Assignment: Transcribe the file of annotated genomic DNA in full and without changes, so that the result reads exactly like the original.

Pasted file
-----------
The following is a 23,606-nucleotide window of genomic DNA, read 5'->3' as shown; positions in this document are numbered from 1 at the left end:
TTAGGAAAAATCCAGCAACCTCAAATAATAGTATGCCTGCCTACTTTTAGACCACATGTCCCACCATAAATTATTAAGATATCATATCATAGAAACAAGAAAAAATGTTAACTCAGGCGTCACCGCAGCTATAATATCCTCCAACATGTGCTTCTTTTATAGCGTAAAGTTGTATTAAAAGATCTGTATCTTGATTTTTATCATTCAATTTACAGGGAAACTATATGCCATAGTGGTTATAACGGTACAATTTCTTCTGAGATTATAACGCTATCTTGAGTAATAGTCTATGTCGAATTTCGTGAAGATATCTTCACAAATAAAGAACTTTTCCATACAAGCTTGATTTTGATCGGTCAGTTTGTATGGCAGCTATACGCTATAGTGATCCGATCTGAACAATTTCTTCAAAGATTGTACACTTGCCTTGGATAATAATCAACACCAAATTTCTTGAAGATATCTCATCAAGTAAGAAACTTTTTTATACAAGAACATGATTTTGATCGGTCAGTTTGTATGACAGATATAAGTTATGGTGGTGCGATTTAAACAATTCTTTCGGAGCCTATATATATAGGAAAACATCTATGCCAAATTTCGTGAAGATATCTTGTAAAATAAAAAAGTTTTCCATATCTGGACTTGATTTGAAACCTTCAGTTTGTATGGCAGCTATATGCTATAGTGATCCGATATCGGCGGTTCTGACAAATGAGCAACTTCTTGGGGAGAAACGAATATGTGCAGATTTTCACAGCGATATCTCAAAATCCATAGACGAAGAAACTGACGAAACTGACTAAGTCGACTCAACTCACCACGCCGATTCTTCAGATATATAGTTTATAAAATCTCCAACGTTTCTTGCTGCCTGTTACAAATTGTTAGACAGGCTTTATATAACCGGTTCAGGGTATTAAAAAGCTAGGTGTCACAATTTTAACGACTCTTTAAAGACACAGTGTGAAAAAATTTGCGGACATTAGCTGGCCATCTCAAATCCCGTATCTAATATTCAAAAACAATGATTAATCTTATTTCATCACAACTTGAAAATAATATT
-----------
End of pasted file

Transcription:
The following is a 23,606-nucleotide window of genomic DNA, read 5'->3' as shown; positions in this document are numbered from 1 at the left end:
TTAGGAAAAATCCAGCAACCTCAAATAATAGTATGCCTGCCTACTTTTAGACCACATGTCCCACCATAAATTATTAAGATATCATATCATAGAAACAAGAAAAAATGTTAACTCAGGCGTCACCGCAGCTATAATATCCTCCAACATGTGCTTCTTTTATAGCGTAAAGTTGTATTAAAAGATCTGTATCTTGATTTTTATCATTCAATTTACAGGGAAACTATATGCCATAGTGGTTATAACGGTACAATTTCTTCTGAGATTATAACGCTATCTTGAGTAATAGTCTATGTCGAATTTCGTGAAGATATCTTCACAAATAAAGAACTTTTCCATACAAGCTTGATTTTGATCGGTCAGTTTGTATGGCAGCTATACGCTATAGTGATCCGATCTGAACAATTTCTTCAAAGATTGTACACTTGCCTTGGATAATAATCAACACCAAATTTCTTGAAGATATCTCATCAAGTAAGAAACTTTTTTATACAAGAACATGATTTTGATCGGTCAGTTTGTATGACAGATATAAGTTATGGTGGTGCGATTTAAACAATTCTTTCGGAGCCTATATATATAGGAAAACATCTATGCCAAATTTCGTGAAGATATCTTGTAAAATAAAAAAGTTTTCCATATCTGGACTTGATTTGAAACCTTCAGTTTGTATGGCAGCTATATGCTATAGTGATCCGATATCGGCGGTTCTGACAAATGAGCAACTTCTTGGGGAGAAACGAATATGTGCAGATTTTCACAGCGATATCTCAAAATCCATAGACGAAGAAACTGACGAAACTGACTAAGTCGACTCAACTCACCACGCCGATTCTTCAGATATATAGTTTATAAAATCTCCAACGTTTCTTGCTGCCTGTTACAAATTGTTAGACAGGCTTTATATAACCGGTTCAGGGTATTAAAAAGCTAGGTGTCACAATTTTAACGACTCTTTAAAGACACAGTGTGAAAAAATTTGCGGACATTAGCTGGCCATCTCAAATCCCGTATCTAATATTCAAAAACAATGATTAATCTTATTTCATCACAACTTGAAAATAATATT